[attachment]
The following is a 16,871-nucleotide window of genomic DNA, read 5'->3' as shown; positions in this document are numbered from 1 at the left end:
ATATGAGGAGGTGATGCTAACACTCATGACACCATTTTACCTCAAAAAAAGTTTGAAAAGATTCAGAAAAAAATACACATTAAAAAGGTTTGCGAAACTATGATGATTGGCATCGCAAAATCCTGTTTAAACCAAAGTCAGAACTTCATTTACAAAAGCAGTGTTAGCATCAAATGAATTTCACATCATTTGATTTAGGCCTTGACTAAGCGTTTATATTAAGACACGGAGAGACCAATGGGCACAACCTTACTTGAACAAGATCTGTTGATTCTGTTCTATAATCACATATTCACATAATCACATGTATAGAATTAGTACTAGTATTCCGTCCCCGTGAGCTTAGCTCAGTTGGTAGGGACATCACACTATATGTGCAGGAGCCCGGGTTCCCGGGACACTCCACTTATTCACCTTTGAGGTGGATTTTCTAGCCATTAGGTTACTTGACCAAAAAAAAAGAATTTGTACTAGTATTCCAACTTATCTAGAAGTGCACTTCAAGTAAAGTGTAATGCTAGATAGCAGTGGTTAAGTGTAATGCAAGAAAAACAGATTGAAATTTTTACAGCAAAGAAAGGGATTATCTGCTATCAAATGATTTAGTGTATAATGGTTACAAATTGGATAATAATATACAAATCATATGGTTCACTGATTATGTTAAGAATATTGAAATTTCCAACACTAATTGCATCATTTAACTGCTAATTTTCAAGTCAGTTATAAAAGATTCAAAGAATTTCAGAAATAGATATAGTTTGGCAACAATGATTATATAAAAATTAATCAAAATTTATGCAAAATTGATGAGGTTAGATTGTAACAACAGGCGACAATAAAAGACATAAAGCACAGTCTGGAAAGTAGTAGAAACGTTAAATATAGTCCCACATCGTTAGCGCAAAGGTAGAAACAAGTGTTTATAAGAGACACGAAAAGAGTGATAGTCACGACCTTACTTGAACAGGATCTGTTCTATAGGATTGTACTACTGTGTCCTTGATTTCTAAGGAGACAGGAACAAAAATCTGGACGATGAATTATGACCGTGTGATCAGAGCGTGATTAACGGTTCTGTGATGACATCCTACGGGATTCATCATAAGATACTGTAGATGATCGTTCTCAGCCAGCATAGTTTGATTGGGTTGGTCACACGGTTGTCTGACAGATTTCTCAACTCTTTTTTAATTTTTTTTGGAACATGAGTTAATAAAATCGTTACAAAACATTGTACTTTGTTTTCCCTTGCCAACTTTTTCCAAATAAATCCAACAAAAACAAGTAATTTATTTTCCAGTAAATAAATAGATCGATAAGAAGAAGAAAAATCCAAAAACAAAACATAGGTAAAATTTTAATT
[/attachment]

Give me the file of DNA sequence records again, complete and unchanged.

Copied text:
The following is a 16,871-nucleotide window of genomic DNA, read 5'->3' as shown; positions in this document are numbered from 1 at the left end:
ATATGAGGAGGTGATGCTAACACTCATGACACCATTTTACCTCAAAAAAAGTTTGAAAAGATTCAGAAAAAAATACACATTAAAAAGGTTTGCGAAACTATGATGATTGGCATCGCAAAATCCTGTTTAAACCAAAGTCAGAACTTCATTTACAAAAGCAGTGTTAGCATCAAATGAATTTCACATCATTTGATTTAGGCCTTGACTAAGCGTTTATATTAAGACACGGAGAGACCAATGGGCACAACCTTACTTGAACAAGATCTGTTGATTCTGTTCTATAATCACATATTCACATAATCACATGTATAGAATTAGTACTAGTATTCCGTCCCCGTGAGCTTAGCTCAGTTGGTAGGGACATCACACTATATGTGCAGGAGCCCGGGTTCCCGGGACACTCCACTTATTCACCTTTGAGGTGGATTTTCTAGCCATTAGGTTACTTGACCAAAAAAAAAGAATTTGTACTAGTATTCCAACTTATCTAGAAGTGCACTTCAAGTAAAGTGTAATGCTAGATAGCAGTGGTTAAGTGTAATGCAAGAAAAACAGATTGAAATTTTTACAGCAAAGAAAGGGATTATCTGCTATCAAATGATTTAGTGTATAATGGTTACAAATTGGATAATAATATACAAATCATATGGTTCACTGATTATGTTAAGAATATTGAAATTTCCAACACTAATTGCATCATTTAACTGCTAATTTTCAAGTCAGTTATAAAAGATTCAAAGAATTTCAGAAATAGATATAGTTTGGCAACAATGATTATATAAAAATTAATCAAAATTTATGCAAAATTGATGAGGTTAGATTGTAACAACAGGCGACAATAAAAGACATAAAGCACAGTCTGGAAAGTAGTAGAAACGTTAAATATAGTCCCACATCGTTAGCGCAAAGGTAGAAACAAGTGTTTATAAGAGACACGAAAAGAGTGATAGTCACGACCTTACTTGAACAGGATCTGTTCTATAGGATTGTACTACTGTGTCCTTGATTTCTAAGGAGACAGGAACAAAAATCTGGACGATGAATTATGACCGTGTGATCAGAGCGTGATTAACGGTTCTGTGATGACATCCTACGGGATTCATCATAAGATACTGTAGATGATCGTTCTCAGCCAGCATAGTTTGATTGGGTTGGTCACACGGTTGTCTGACAGATTTCTCAACTCTTTTTTAATTTTTTTTGGAACATGAGTTAATAAAATCGTTACAAAACATTGTACTTTGTTTTCCCTTGCCAACTTTTTCCAAATAAATCCAACAAAAACAAGTAATTTATTTTCCAGTAAATAAATAGATCGATAAGAAGAAGAAAAATCCAAAAACAAAACATAGGTAAAATTTTAATT